Quality Data...Delivered by Design™

Quality Data...Delivered by Design™



Whitepapers


Integrating Trial Data Processes Across Functional Areas using Electronic Data Capture (EDC) Technology

A joint effort with Datatrak

One common theme in the pharmaceutical, biotechnology and medical device industry is the constant pressure to accelerate development of drugs, biologics and products to market. Improvements usually tend to focus on one aspect of the development workflow at a time. One of the processes that is the most time and effort intensive is data collection and management. Clinical data workflows have traditionally been tweaked especially with the growing acceptance of new technology and more contemporary enterprise eclinical applications (those applications that include clinical trial management systems (CTMS), electronic data capture (EDC), randomization and drug supply, etc.). Today many companies are viewing procedures not only within but across functional areas as a necessity to streamline data flow and the development process. This white paper will describe some of the process re-engineering, role modification or definition, enhanced communication and project coordination improvements needed to implement the use of an EDC application across the functional areas of clinical monitoring, project management, Investigator sites, and clinical data management (CDM) so companies can maximize the benefits of today’s technology.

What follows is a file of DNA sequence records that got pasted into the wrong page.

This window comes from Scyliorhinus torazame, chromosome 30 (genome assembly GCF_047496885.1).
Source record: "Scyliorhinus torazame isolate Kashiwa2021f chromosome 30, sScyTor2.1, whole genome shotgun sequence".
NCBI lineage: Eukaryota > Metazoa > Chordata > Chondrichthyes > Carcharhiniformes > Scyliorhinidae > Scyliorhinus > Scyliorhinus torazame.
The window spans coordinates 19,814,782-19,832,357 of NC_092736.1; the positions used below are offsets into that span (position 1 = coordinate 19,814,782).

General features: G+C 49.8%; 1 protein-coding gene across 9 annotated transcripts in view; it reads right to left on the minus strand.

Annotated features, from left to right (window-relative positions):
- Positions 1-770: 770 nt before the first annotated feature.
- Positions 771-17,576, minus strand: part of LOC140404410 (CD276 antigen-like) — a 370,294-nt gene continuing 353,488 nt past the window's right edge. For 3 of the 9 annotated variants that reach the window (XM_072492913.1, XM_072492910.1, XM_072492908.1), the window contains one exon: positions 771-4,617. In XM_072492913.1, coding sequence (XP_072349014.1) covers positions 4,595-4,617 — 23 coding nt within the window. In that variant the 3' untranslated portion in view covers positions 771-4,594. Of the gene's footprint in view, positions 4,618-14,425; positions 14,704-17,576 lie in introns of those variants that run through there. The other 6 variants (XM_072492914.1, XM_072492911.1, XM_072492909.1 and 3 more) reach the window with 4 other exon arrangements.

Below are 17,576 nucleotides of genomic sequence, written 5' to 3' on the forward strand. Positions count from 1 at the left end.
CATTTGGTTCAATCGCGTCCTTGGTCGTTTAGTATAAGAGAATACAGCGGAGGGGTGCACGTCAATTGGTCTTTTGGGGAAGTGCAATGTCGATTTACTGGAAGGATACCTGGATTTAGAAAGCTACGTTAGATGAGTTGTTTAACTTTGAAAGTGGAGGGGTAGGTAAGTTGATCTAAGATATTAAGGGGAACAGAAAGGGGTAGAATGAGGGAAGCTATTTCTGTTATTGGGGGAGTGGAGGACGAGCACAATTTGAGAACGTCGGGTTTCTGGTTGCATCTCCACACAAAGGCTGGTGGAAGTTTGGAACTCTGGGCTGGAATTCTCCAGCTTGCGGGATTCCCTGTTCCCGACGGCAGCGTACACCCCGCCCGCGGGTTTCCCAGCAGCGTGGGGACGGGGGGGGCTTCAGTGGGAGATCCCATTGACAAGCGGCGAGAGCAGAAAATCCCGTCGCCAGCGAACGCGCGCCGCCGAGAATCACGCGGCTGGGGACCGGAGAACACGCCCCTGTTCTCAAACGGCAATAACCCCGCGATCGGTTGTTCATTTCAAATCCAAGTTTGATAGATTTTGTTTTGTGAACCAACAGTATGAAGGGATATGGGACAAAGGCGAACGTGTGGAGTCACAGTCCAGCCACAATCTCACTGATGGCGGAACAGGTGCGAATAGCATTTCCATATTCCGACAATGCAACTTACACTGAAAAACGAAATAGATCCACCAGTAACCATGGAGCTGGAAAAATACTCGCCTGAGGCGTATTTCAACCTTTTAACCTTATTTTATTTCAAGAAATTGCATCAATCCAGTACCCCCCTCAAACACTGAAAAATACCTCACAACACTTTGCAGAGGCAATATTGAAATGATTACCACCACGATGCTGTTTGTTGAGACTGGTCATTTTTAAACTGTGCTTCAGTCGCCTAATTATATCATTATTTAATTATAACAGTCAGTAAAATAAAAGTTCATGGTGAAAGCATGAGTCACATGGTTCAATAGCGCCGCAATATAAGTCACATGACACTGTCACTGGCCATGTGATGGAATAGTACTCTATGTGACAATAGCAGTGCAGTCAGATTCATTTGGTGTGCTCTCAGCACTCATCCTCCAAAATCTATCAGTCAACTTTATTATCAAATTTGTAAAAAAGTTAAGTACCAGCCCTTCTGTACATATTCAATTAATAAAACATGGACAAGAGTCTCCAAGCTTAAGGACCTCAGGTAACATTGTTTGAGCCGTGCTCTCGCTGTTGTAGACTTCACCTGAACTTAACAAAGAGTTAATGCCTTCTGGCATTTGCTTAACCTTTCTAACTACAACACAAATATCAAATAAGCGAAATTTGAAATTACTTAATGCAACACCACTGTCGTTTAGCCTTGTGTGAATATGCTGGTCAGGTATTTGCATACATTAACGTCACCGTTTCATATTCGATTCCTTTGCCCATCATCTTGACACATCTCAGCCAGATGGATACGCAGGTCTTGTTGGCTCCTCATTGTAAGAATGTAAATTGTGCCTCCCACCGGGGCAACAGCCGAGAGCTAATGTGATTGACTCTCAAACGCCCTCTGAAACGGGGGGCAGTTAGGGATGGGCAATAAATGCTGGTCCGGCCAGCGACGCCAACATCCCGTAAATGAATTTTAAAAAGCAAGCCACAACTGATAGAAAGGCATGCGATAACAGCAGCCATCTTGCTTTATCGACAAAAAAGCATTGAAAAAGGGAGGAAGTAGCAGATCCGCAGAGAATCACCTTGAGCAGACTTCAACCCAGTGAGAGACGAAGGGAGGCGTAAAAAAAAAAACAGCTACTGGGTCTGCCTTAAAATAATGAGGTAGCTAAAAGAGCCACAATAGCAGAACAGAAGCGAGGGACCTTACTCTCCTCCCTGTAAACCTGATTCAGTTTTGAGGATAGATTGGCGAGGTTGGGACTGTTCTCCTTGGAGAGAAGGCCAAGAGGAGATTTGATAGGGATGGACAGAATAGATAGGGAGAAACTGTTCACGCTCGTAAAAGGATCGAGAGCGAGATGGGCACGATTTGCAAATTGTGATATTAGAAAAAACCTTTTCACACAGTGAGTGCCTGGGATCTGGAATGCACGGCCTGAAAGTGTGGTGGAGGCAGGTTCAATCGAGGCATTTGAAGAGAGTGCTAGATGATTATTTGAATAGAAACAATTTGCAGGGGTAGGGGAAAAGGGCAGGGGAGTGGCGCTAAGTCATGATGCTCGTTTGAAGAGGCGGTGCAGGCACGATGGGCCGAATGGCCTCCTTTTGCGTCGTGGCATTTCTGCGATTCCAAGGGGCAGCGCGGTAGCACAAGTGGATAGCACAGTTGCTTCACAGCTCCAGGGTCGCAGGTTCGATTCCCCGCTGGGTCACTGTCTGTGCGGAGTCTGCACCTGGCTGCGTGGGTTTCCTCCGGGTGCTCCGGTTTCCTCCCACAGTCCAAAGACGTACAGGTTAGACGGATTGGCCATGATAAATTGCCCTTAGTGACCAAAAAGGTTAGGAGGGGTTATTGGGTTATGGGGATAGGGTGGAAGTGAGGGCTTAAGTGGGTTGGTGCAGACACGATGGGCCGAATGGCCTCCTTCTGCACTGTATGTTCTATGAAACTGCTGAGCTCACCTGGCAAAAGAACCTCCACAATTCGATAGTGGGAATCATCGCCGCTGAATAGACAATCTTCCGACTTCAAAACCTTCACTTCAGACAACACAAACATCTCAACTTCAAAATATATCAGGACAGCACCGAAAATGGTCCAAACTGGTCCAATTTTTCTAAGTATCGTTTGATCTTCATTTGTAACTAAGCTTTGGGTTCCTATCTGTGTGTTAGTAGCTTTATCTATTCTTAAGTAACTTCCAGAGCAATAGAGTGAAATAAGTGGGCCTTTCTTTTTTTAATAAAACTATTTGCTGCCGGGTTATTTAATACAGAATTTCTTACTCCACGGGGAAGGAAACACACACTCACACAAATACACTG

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Achieving Cost Savings using EDC Effectively

Abstract

As with many new technologies that dramatically change the way we work, the use of EDC to collect data during clinical trials still has its challenges. Challenges to proper implementation include poor early experience with EDC, corporate SOPs, department structures with a comfortable reliance on paper data collection methods, concern about data safety and integrity, and others.

Increasing costs and timelines for clinical development are forcing pharmaceutical companies to reduce costs and improve trial quality. Biotech companies, limited in funds, are looking for the same opportunities to reduce cost while increasing data quality. However, the inappropriate use of this technology and the lack of business process reengineering to implement the technology properly have resulted in the expectation and, in some cases reality, that EDC is more expensive than traditional paper trials.

This paper provides the logical and financial support for the cost savings and increased trial quality found with the use of EDC in Clinical Trials.

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